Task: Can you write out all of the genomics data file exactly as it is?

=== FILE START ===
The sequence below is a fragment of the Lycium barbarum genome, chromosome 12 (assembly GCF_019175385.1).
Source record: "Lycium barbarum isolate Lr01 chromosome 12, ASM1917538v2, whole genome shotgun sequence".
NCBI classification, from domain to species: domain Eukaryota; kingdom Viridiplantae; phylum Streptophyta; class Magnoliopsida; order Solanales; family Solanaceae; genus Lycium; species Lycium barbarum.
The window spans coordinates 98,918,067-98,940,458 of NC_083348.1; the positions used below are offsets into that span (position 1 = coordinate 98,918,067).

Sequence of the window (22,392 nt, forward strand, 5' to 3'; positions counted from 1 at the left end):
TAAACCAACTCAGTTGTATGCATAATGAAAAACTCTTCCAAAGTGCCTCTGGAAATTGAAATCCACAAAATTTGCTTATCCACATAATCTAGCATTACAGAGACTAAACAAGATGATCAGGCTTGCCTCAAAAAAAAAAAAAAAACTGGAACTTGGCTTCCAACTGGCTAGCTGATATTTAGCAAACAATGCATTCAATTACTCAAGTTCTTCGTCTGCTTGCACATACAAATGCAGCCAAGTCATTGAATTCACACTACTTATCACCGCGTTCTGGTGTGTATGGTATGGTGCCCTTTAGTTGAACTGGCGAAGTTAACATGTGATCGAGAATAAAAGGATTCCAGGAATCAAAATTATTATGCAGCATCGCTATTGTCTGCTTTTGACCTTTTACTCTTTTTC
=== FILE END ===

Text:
The sequence below is a fragment of the Lycium barbarum genome, chromosome 12 (assembly GCF_019175385.1).
Source record: "Lycium barbarum isolate Lr01 chromosome 12, ASM1917538v2, whole genome shotgun sequence".
NCBI classification, from domain to species: domain Eukaryota; kingdom Viridiplantae; phylum Streptophyta; class Magnoliopsida; order Solanales; family Solanaceae; genus Lycium; species Lycium barbarum.
The window spans coordinates 98,918,067-98,940,458 of NC_083348.1; the positions used below are offsets into that span (position 1 = coordinate 98,918,067).

Sequence of the window (22,392 nt, forward strand, 5' to 3'; positions counted from 1 at the left end):
TAAACCAACTCAGTTGTATGCATAATGAAAAACTCTTCCAAAGTGCCTCTGGAAATTGAAATCCACAAAATTTGCTTATCCACATAATCTAGCATTACAGAGACTAAACAAGATGATCAGGCTTGCCTCAAAAAAAAAAAAAAAACTGGAACTTGGCTTCCAACTGGCTAGCTGATATTTAGCAAACAATGCATTCAATTACTCAAGTTCTTCGTCTGCTTGCACATACAAATGCAGCCAAGTCATTGAATTCACACTACTTATCACCGCGTTCTGGTGTGTATGGTATGGTGCCCTTTAGTTGAACTGGCGAAGTTAACATGTGATCGAGAATAAAAGGATTCCAGGAATCAAAATTATTATGCAGCATCGCTATTGTCTGCTTTTGACCTTTTACTCTTTTTC